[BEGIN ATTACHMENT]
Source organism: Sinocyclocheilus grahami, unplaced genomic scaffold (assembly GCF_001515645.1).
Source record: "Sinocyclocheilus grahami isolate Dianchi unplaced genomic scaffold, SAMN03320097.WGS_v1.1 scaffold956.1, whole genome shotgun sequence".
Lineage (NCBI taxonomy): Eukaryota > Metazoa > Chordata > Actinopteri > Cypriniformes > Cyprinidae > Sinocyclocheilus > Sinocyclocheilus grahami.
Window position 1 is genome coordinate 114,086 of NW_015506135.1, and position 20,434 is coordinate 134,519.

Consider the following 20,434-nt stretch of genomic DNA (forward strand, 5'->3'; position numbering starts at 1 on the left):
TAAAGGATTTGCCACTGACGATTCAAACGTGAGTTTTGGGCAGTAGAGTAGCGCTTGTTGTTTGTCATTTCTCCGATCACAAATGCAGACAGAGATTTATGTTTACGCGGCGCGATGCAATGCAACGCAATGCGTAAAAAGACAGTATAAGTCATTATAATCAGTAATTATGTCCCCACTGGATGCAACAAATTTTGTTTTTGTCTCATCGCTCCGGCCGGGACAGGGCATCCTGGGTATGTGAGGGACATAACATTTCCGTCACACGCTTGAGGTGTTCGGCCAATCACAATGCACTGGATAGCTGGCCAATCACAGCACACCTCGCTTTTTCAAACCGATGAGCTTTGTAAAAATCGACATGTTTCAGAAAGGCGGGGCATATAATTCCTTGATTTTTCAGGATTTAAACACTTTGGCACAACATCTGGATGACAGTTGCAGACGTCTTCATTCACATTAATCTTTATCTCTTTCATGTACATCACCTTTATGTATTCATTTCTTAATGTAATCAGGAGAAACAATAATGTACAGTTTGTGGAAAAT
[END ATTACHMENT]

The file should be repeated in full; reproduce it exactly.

Source organism: Sinocyclocheilus grahami, unplaced genomic scaffold (assembly GCF_001515645.1).
Source record: "Sinocyclocheilus grahami isolate Dianchi unplaced genomic scaffold, SAMN03320097.WGS_v1.1 scaffold956.1, whole genome shotgun sequence".
Lineage (NCBI taxonomy): Eukaryota > Metazoa > Chordata > Actinopteri > Cypriniformes > Cyprinidae > Sinocyclocheilus > Sinocyclocheilus grahami.
Window position 1 is genome coordinate 114,086 of NW_015506135.1, and position 20,434 is coordinate 134,519.

Consider the following 20,434-nt stretch of genomic DNA (forward strand, 5'->3'; position numbering starts at 1 on the left):
TAAAGGATTTGCCACTGACGATTCAAACGTGAGTTTTGGGCAGTAGAGTAGCGCTTGTTGTTTGTCATTTCTCCGATCACAAATGCAGACAGAGATTTATGTTTACGCGGCGCGATGCAATGCAACGCAATGCGTAAAAAGACAGTATAAGTCATTATAATCAGTAATTATGTCCCCACTGGATGCAACAAATTTTGTTTTTGTCTCATCGCTCCGGCCGGGACAGGGCATCCTGGGTATGTGAGGGACATAACATTTCCGTCACACGCTTGAGGTGTTCGGCCAATCACAATGCACTGGATAGCTGGCCAATCACAGCACACCTCGCTTTTTCAAACCGATGAGCTTTGTAAAAATCGACATGTTTCAGAAAGGCGGGGCATATAATTCCTTGATTTTTCAGGATTTAAACACTTTGGCACAACATCTGGATGACAGTTGCAGACGTCTTCATTCACATTAATCTTTATCTCTTTCATGTACATCACCTTTATGTATTCATTTCTTAATGTAATCAGGAGAAACAATAATGTACAGTTTGTGGAAAAT